Eurostars, the Russian Answer To Birthright, Offers an Intriguing Alternative

Young Russian Jews who commit to regular study can attend European trips they could’ve only dreamed of. Might Birthright be able to learn something?

By Jesse Bernstein | Tablet

JTA published a really fantastic piece this week about Eurostars, a program started by the Chabad branch in Russia that subsidizes trips for young Jews to sites of Jewish history all over Europe. Since 2012, Jews aged 18-28 could commit to attending at least “85 percent of a yearlong program studying Torah and Jewish traditions,” at the conclusion of which they’d be rewarded with the trip. Last year, around 1,000 participants took part in the week-long tour, which ended with a cruise from Italy to Monaco, where the participants helped create the largest Jewish community event in the country’s history.

The piece quotes young Jews inspired by their experiences, including one man, Sergei Aryeh Zolotov, who had a belated circumcision when he returned from the trip. More power to you, Sergei.

“I remember a time when the Chabad emissary to France would go around kosher shops to collect nearly expired products to send them” to Russia, Chief Rabbi Berel Lazar told JTA. “Now we are returning to France to extend our support to that community.”

The parallels with Birthright are obvious. Like its more famous cousin, Eurostars seeks to build a sense of identity, and to encourage young Jews to marry Jewish. From the article:

Matchmaking is part of the Eurostars raison d’etre, according to Rabbi Mendy Wilansky, head of the Yahad special programs platform, which is responsible for Eurostars within the Federation of Jewish Communities. The cruise featured popular speed dating evenings, he said.

“In a huge country like Russia with massive assimilation, of course it’s an opportunity for shidduch,” he said.
Eurostars applies this mechanism to Europe, rather than Israel. It is almost entirely a succession of “what was”—stops at Auschwitz and the Hyper Kosher grocery in Paris come to mind—rather than a “what could be.” But I don’t think that is necessarily a bad thing.

Eurostars pulls from the furthest corners of Russia; one of the participants in the article lives closer to Pyongyang than to Moscow. For these socially isolated Jews, it must really be something to see this tabernacle Judaism, this pick-it-up and plop-it-down and pick-it-up-again religion that is woven into the fabric of every city they visit. Yes, it is a history rife with tragedy, but the heights!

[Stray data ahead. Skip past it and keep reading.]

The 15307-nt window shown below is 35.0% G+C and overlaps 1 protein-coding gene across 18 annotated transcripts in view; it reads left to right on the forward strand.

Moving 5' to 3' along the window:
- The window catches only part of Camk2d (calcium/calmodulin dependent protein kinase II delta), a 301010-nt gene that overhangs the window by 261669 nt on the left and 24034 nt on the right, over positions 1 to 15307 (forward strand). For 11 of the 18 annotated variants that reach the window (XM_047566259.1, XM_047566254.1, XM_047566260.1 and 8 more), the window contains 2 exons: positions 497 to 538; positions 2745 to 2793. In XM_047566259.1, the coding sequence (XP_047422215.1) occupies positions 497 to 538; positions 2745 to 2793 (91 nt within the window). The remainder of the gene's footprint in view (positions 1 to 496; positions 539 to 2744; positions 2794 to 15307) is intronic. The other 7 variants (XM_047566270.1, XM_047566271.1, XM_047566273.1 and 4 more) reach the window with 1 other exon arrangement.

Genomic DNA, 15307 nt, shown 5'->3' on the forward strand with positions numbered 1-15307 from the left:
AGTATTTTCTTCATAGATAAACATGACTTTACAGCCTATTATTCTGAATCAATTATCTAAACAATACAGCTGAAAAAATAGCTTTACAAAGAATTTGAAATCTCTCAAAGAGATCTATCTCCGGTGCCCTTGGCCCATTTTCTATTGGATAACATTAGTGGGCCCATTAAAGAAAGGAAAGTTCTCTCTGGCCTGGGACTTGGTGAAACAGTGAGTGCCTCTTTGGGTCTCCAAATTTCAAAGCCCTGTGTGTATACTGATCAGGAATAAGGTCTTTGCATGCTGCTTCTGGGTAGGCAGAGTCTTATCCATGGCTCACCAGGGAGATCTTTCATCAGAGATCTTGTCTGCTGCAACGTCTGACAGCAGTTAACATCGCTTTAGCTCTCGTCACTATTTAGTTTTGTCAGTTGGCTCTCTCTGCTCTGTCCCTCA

Re-connecting with your Jewish heritage has come to mean a certain itinerary in 2018—you go to the Kotel, you hike Masada, you daven in Tzfat—but Jewish life has been out in the world far more often that its been confined to one strip of land. Temple Judaism has been gone for 2,000 years—why not spend some time on what’s happened since?

Beyond that, Eurostars’ ambitious project to retain students who will actually walk away from its program Jewishly literate is an obvious step up over Birthright. Birthrighters are whisked through Israel with the promise of a transformative, unforgettable experience, only to be deposited back in their respective major metropolitan areas the following week with a few words of Hebrew. Not that Birthright is faltering: The program’s mission, at least in part, is to pump the brakes on inter-marriage, and studies show that participants are far more likely than non-participants to marry Jews. And 25 percent of Birthright alumni are married to other Birthright alumni, which is a dazzling statistic.

Still, Eurostars’ educational program provides a template we may want to consider, not only widening the scope of Jewish life, history, and future from Israel to most of the rest of the world but also demanding that actual Jewish learning take place before printing out that boarding pass.

Jesse Bernstein is a former Intern at Tablet.



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